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Postmodernity and determination of death

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  1. Introduction.
  2. Modern death.
    1. Death within the envelope of rationality.
    2. The precision of the standardized definitions of death.
    3. The academic understanding of death in the United States.
    4. Margaret Lock's approach to the self in determination of death.
  3. Postmodern death.
    1. One key to properly understanding the appeal of the Uniform Determination of Death.
    2. The element of individual choice.
    3. The conscience clause.
    4. The nature of the issue.
  4. Conclusion.

Within nation-state societies, the definition of death becomes a legal concern, with the statutes of the state or the rules of state-approved institutions governing the response technique for the participating citizenry. The transition from embodied person to corpse certainly concerns more than simply the emotions of kin. The broad socioeconomic effects of this transition in the United States impact everything from voting records, to social security accounts, to estate distribution. Determination of death laws impact non-state organizations as well (such as insurance companies in particular). This wide ripple from any death lies beneath the attention given by the state to the determination of death laws.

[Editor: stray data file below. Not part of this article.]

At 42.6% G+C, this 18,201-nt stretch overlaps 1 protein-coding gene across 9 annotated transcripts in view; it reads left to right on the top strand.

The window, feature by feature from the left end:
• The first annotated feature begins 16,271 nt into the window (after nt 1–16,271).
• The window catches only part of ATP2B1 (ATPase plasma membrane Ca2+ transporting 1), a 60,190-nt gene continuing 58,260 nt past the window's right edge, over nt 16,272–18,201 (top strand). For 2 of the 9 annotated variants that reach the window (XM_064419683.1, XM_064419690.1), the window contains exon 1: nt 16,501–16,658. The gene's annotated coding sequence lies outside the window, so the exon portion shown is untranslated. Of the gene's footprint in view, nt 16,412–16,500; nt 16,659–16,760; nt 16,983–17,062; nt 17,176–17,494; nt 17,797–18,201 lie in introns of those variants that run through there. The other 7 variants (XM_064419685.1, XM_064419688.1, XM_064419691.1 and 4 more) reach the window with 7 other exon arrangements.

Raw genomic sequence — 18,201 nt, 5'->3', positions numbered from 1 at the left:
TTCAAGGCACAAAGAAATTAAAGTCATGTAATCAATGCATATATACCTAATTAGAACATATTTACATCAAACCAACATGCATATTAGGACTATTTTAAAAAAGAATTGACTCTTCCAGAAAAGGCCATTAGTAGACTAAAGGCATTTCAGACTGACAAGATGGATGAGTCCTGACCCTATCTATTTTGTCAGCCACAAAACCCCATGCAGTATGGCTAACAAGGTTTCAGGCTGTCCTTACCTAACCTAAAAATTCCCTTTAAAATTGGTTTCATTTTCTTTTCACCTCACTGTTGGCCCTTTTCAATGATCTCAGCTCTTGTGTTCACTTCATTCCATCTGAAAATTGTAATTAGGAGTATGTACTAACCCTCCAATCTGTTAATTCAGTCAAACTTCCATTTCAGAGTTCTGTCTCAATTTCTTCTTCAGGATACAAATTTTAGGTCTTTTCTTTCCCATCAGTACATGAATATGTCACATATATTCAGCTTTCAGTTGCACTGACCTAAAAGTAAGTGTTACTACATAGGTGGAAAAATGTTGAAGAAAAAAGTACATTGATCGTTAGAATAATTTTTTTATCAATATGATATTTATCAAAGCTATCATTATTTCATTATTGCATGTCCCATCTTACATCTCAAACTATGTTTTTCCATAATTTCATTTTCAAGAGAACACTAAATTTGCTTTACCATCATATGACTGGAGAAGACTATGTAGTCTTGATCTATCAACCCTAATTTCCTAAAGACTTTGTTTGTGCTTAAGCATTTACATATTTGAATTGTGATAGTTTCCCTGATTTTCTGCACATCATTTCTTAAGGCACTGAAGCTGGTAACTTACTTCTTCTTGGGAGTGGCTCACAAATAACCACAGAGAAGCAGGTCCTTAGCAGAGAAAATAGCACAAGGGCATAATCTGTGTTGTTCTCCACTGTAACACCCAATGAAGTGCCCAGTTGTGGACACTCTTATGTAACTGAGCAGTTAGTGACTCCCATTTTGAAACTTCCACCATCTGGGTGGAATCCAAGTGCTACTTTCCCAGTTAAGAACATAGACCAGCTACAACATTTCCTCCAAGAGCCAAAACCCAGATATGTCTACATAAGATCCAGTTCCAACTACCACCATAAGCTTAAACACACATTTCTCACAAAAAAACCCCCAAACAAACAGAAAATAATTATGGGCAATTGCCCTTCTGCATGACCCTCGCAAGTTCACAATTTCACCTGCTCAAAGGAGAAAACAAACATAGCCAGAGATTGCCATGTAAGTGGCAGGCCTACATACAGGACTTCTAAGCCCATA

[...] determination of death becomes primarily a moral and not medical matter? (Franklin & Lock, 2003). The element of individual choice rather than of universal truth pervades the acceptance of brain death as an available diagnostic criterion for organ transplantation. The decision in determining the moment of death is removed from the modern expert (in the form of the medical professional), and offered to the individual or their family. Looking more widely, individual choice for the moment of death in a medical setting not only includes organ donation, but also do-not-resuscitate orders, living wills, and other forms of personalizing the specific determination of death for use with a particular individual. [...]


[...] Regardless of the broader sociological traits that lure the United States toward a multi-faceted determination of death, this phenomenon appears legally beyond the heart/brain duality of the Uniform Declaration of Death Act as well. Several states, including New Jersey and New York, have adopted ?religious exceptions? in their statutes to supplement the medical aspect with an assurance of no ?pronouncement of death in violation of religious belief? (Rosen, 1985). These additions serve as a form of ?conscience clause?: [The clause is] an attempt to allow people to choose an alternative concept of death, and which Robert Olick said ?signals a new direction for the development of public policy governing the declaration of death in pluralistic communities?(Morioka, 2001). [...]

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